The Federal Communications Commission (FCC) has finally made the first draught of its new broadband map available to the public, giving them their first glimpse at comprehensive coverage information for each area in the US. With its launch, a challenging procedure will be launched that will allow anyone to report lost or misplaced addresses and contest service availability dates provided by operators. What you should know is as follows.

The produced map shows coverage information overlaid on an image of the nation in the form of colored hexagons. More coverage is present when a hexagon is a deeper shade of blue. When you zoom in, serviced addresses are shown as red dots, while covered places are shown as green dots. The map’s display’s default coverage benchmark is  25 Mbps downstream and 3 Mbps upstream. The display also defaults to showing all technology types – so, wired, fixed wireless access, and satellite. However, both of these metrics can be adjusted to filter for different speeds and technologies. More on that in a second.

The homepage for the map prominently displays a search bar where users can enter a specific address to view coverage. This is expected to be the most commonly used feature, but for those looking to get a broader picture, the FCC also provides options for Area Summary view, which can home in on a state, county, Congressional District, or Tribal Area.

FCC map nov 2022 wired service at 100/20
NTIA chief Alan Davidson encouraged consumers, companies, and government leaders to take the opportunity to weigh in. The map above shows fixed coverage availability with speeds of 100/20 Mbps.

Users can choose which speed metric (25/3, 100/20, 250/25, 1,000/100, etc.) or technology is displayed by clicking the gear-shaped Settings button in the white information box on the right side of the screen (fiber, cable, copper, etc.). Users will also be able to view changes in coverage over time following additional data collections by selecting various dates from the “Data as of” dropdown menu. The most recent data available at this time is as of June 30, 2022.

It is crucial to remember that the speeds listed are the highest advertised speeds rather than the highest practical speeds at a certain site. Users will be able to inform the FCC if a speed promised isn’t actually available at a certain location through the challenge process.

Another view on the FCC’s map – the Provider Detail option – allows users to scope out coverage by the operator and even compare the coverage areas of more than one ISP. This can be done by clicking Add Provider, typing in a provider’s name, and selecting what technology type will be displayed.

A visualization of mobile coverage is also available by clicking the “Mobile Broadband” tab on the right side of the screen. As with fixed service, mobile coverage can be sorted by technology type (3G, 4G, 5G).

When viewing a specific location on the map, users can submit both location and availability challenges by clicking the respective links in the white data box on the right side of the screen. This is one of the map’s primary features. Users can also click on the map where the location ought to display if a usable location is absent. There will be a text box with a location challenge option in it. Up until those challenges are settled, the location where they were filed will be shown on the map.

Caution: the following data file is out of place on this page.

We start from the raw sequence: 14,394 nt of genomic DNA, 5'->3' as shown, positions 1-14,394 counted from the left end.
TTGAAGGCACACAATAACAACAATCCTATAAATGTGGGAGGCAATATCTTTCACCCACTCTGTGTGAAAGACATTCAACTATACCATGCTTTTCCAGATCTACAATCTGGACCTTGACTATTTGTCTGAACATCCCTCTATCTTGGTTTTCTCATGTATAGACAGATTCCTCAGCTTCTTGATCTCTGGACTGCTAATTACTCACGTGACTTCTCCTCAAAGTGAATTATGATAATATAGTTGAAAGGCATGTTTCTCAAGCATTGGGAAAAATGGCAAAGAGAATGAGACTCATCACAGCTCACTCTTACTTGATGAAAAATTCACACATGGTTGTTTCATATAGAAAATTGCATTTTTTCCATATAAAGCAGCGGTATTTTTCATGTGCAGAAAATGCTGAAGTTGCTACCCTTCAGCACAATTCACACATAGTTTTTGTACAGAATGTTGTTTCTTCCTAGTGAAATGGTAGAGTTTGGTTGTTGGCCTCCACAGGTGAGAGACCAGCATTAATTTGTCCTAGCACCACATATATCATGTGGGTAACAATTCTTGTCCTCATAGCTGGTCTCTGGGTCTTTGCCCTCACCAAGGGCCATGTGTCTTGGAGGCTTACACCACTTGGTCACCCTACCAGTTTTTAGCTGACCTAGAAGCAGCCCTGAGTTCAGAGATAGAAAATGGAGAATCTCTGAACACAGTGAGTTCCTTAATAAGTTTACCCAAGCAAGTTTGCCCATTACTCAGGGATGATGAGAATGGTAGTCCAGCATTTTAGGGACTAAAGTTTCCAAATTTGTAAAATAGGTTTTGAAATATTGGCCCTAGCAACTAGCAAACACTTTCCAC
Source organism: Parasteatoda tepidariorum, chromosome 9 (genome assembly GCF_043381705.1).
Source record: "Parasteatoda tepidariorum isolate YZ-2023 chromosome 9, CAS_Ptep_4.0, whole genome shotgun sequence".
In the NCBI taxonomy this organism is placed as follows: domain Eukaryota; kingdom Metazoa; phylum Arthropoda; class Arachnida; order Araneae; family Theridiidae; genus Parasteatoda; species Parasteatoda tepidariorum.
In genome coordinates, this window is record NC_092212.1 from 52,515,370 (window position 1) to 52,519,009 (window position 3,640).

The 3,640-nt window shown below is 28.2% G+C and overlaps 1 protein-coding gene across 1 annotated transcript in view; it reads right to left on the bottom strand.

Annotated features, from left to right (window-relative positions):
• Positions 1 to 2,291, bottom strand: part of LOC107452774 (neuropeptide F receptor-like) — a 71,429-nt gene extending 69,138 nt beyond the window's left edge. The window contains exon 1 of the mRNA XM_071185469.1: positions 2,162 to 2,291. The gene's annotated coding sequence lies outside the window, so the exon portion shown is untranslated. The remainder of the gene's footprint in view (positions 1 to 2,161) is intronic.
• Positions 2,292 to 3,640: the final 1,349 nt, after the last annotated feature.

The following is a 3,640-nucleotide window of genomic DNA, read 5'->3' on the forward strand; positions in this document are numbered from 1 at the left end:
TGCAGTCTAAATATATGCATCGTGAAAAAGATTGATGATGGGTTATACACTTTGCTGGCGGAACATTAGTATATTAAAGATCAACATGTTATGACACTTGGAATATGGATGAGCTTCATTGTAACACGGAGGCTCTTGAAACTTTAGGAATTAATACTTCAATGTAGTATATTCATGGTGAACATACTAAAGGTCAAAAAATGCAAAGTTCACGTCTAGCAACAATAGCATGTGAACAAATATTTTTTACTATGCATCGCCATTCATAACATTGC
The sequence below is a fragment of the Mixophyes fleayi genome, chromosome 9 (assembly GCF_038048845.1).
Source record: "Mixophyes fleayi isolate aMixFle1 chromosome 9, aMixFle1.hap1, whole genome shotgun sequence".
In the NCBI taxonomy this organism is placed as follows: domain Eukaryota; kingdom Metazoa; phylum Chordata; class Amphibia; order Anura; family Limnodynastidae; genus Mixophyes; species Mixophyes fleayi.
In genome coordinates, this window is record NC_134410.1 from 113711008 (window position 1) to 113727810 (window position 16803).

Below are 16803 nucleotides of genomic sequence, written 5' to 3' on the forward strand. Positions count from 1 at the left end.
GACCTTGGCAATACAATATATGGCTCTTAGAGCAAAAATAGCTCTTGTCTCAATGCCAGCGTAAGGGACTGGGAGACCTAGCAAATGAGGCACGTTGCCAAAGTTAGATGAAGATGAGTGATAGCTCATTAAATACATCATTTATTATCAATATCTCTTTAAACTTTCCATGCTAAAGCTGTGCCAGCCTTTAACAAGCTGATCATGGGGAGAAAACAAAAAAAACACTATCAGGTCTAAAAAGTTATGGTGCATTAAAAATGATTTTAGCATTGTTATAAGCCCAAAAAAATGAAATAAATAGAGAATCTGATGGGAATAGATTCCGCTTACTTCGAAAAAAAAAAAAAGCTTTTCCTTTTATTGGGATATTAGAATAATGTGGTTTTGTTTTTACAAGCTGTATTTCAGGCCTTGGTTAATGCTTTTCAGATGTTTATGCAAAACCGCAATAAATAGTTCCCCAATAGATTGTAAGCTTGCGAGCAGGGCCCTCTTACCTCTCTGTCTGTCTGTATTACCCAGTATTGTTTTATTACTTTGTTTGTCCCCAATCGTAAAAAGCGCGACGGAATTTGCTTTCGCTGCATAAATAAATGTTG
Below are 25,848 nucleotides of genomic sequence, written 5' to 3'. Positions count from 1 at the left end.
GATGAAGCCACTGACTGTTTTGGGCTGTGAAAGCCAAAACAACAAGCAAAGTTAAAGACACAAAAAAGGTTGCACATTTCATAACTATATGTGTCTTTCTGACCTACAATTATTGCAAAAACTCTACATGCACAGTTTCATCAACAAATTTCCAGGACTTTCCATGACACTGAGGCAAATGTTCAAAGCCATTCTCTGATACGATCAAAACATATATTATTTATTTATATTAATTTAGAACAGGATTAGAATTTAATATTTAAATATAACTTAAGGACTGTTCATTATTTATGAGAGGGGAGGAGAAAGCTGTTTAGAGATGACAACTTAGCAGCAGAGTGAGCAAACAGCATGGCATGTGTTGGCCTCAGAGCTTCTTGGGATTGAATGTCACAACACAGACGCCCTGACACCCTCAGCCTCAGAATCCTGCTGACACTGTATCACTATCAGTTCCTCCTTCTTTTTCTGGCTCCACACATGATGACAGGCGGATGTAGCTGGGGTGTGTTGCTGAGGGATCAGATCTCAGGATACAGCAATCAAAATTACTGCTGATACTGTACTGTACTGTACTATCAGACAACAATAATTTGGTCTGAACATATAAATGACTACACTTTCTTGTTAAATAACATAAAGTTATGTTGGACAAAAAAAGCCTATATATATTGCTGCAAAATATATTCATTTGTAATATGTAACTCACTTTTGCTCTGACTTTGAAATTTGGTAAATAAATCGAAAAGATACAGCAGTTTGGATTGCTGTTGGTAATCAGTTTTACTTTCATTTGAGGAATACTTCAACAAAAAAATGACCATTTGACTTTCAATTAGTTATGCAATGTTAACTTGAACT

Mobile challenges must be submitted through the FCC’s Speed Test app.

All submitted challenges will be examined by FCC staff before being forwarded to the concerned ISP for a response. The operators can then either concede or rebut the challenge. In the latter case, the ISP will reach out directly to the challenger to try to resolve the issue. But if a resolution can’t be reached, the FCC will step in to decide whether the challenge should be upheld or dismissed.

In a note to investors, New Street Research analysts said they expect “many challenges to the map,” particularly from states given funding from the $42.5 billion Broadband Equity, Access, and Deployment (BEAD) Program will be allocated based on the number of unserved locations in each.

“New York has already done so, and the more states that do so, the greater the financial and political incentives for other states to do so,” they wrote. “The more challenges there are, the more difficult it will be for the FCC and NTIA to meet their deadlines.”
The National Telecommunications and Information Administration (NTIA) recently said it plans to announce state BEAD allocations by June 30, 2023.

Despite being just issued, a number of industry stakeholders, including NTIA director Alan Davidson, operator AT&T, and business associations NCTA and WISPA, have praised the new map.

According to a WISPA spokeswoman, the map represents “an tremendous advance in technology, light years beyond the 477, with the most, if not all, of the granularity we have been advocating for years,” according to Fierce.

In a same vein, NCTA admitted the challenge process means the FCC’s work on the map is “far from done,” but nonetheless deemed the initial version “a promising step forward.”

For his part, Davidson urged citizens, businesses, and government officials to participate in the discussion. “We’ve worked for years to pinpoint the precise boundaries of the digital divide,” he said in a statement. “Together, we can craft a map to guide us to our goal of connecting everyone in America.”